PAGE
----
Islamic terror group Boko Haram massacred a village on Tuesday in Nigeria’s northeastern Borno State killing at least 81 people, German broadcaster Deutsche Welle (DW) reported.
Borno State Governor Babagana Zulum confirmed the attack on Foduma Kolomaiya village in the Gubio area of Borno State on Wednesday after visiting the community and speaking to local residents.
Rabiu Isa, a member of a local Gubio area defense force, described Tuesday’s overnight ambush: “They came on motorcycles and vehicles and killed people at will in an attack that lasted more than two hours. In all, we counted 69 corpses but the death toll may be higher because some people are still missing.”
According to the report, Governor Zulum raised the death toll to 81 on Wednesday after interviewing survivors of the attack. He said that after speaking with locals he learned that seven people, including the leader of the village, were kidnapped by Boko Haram.
“This is barbaric,” Zulum told the Associated Press (AP) of the massacre.
Malam Bunu, the leader of a Gubio defense group, told the AP that the terrorists returned Wednesday morning to finish off a local herdsman who had originally escaped the attack on Tuesday night.
“Then [Boko Haram] set the entire village ablaze before they left. As I am talking to you now, the village is still smoking,” Bunu said on Wednesday.
Bunu said he believed Tuesday’s razing of Foduma Kolomaiya was an act of retaliation for the death of two Boko Haram terrorists “whom the villagers managed to kill when the insurgents attempted to attack them about two months ago.”
Gubio is located about 62 miles northwest of Maiduguri, the capital of Borno State. As Boko Haram’s stronghold, Borno State has endured countless attacks over the years by the terrorists. According to DW, Gubio residents are primarily animal herders who have managed to resist Boko Haram’s aggression in recent years.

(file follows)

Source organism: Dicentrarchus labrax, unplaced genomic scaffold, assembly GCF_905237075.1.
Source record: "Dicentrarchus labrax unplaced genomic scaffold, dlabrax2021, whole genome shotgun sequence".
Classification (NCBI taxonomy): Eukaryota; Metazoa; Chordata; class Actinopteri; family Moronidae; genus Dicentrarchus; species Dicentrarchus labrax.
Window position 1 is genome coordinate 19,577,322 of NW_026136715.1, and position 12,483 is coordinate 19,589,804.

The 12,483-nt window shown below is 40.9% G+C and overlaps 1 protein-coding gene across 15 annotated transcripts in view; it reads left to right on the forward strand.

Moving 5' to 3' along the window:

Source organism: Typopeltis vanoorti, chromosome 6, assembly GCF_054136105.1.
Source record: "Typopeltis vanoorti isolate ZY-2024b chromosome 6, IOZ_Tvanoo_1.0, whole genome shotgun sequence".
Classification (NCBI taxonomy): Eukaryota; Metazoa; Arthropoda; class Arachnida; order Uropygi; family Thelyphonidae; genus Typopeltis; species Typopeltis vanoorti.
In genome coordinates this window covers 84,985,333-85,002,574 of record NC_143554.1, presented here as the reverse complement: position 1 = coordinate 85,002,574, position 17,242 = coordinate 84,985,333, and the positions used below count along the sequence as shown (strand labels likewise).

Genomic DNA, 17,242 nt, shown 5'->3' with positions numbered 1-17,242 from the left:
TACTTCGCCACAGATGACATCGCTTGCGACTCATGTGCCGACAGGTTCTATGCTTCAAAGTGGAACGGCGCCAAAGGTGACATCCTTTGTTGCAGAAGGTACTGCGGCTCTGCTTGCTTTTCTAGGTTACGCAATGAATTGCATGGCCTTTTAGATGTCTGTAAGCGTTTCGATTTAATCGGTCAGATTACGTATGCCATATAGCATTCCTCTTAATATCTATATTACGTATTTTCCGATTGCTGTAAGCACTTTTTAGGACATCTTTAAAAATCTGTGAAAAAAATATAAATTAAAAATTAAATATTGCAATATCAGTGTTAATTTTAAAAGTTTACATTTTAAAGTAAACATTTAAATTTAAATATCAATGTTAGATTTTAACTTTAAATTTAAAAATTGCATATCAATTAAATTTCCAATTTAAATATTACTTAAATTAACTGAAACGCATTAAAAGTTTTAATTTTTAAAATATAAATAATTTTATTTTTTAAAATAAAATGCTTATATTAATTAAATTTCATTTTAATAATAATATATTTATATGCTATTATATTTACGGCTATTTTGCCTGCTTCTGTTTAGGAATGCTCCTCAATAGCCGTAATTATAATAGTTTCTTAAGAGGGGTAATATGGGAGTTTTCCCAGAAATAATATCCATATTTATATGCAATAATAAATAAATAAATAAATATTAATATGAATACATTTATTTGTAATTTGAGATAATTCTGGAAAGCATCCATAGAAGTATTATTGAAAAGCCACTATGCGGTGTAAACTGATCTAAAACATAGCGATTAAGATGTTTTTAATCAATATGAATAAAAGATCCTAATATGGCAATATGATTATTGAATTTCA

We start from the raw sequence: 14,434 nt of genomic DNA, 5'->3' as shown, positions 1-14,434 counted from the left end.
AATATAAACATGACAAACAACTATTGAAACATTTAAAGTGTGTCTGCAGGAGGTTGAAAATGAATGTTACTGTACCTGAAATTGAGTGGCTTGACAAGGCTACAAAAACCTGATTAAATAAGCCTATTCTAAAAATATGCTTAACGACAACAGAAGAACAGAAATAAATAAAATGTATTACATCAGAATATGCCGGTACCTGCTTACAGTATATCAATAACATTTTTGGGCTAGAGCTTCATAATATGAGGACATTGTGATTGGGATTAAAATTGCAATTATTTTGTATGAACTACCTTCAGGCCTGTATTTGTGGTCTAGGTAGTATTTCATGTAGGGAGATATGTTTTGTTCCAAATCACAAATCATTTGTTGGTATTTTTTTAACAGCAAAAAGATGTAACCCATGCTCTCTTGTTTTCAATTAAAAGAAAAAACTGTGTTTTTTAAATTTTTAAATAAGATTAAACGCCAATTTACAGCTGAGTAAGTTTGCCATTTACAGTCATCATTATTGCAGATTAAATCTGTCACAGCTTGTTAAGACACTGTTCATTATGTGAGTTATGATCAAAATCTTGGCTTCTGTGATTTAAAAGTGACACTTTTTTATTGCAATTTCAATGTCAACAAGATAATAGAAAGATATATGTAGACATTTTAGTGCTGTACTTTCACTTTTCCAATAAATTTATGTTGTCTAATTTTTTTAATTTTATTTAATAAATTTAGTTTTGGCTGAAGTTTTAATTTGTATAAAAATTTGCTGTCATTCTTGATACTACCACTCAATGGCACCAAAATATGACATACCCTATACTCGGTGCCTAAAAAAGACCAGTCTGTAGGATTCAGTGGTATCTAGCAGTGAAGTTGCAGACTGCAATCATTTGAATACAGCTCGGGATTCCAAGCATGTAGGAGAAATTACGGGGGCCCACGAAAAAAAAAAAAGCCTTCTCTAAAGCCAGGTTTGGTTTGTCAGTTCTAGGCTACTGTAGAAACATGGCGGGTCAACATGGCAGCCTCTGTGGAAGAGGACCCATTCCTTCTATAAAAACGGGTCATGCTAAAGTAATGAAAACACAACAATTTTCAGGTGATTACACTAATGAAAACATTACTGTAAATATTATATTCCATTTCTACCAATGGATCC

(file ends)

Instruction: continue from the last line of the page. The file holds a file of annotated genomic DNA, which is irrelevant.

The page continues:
Malam Bunu said that the terrorist group later stole 1,200 cattle from local herders following Tuesday night’s attack. Boko Haram often forces local villagers in Borno State to pay illegal taxes for their own livestock and agricultural goods. Until now, Bunu said, villagers in Gubio had been able to resist the extortion.
Nigerian President Muhammadu Buhari released a statement through his spokesperson on Wednesday condemning the attack, Nigeria’s Premium Times reported.
“He [Buhari] is deeply shocked by the brutal killing of tens of people by the Boko Haram/Islam in West Africa Province (ISWAP) in Gubio village, Borno State,” the statement read, adding that the president was “particularly shocked” by the “primordial nature of the killings” because it happened “not long after the Ramadan and Eid [Islamic holidays], and [as] the country is preparing to celebrate [Nigeria’s] Democracy Day.”
According to the statement, Buhari has ordered Nigeria’s armed forces “to extract a heavy price from the attackers, and bring back all those they kidnapped as well as a large number of cattle rustled.”
Boko Haram has used the restrictions on movement imposed during the coronavirus pandemic to mount a deadly resurgence in the Lake Chad area in recent months. On March 22, Boko Haram attacked an army base on the Boma Peninsula, along the border with Nigeria and Niger, killing at least 92 Chadian soldiers in the single deadliest attack on Chad’s military. Then, on March 23, Boko Haram massacred an entire Nigerian artillery unit in an ambush near northern Nigeria’s Yobe State.
According to U.N. estimates, Boko Haram has killed at least 36,000 people in northeastern Nigeria since 2009, displacing roughly two million more. Regional authorities have failed to significantly counter Boko Haram’s ongoing jihadist campaign.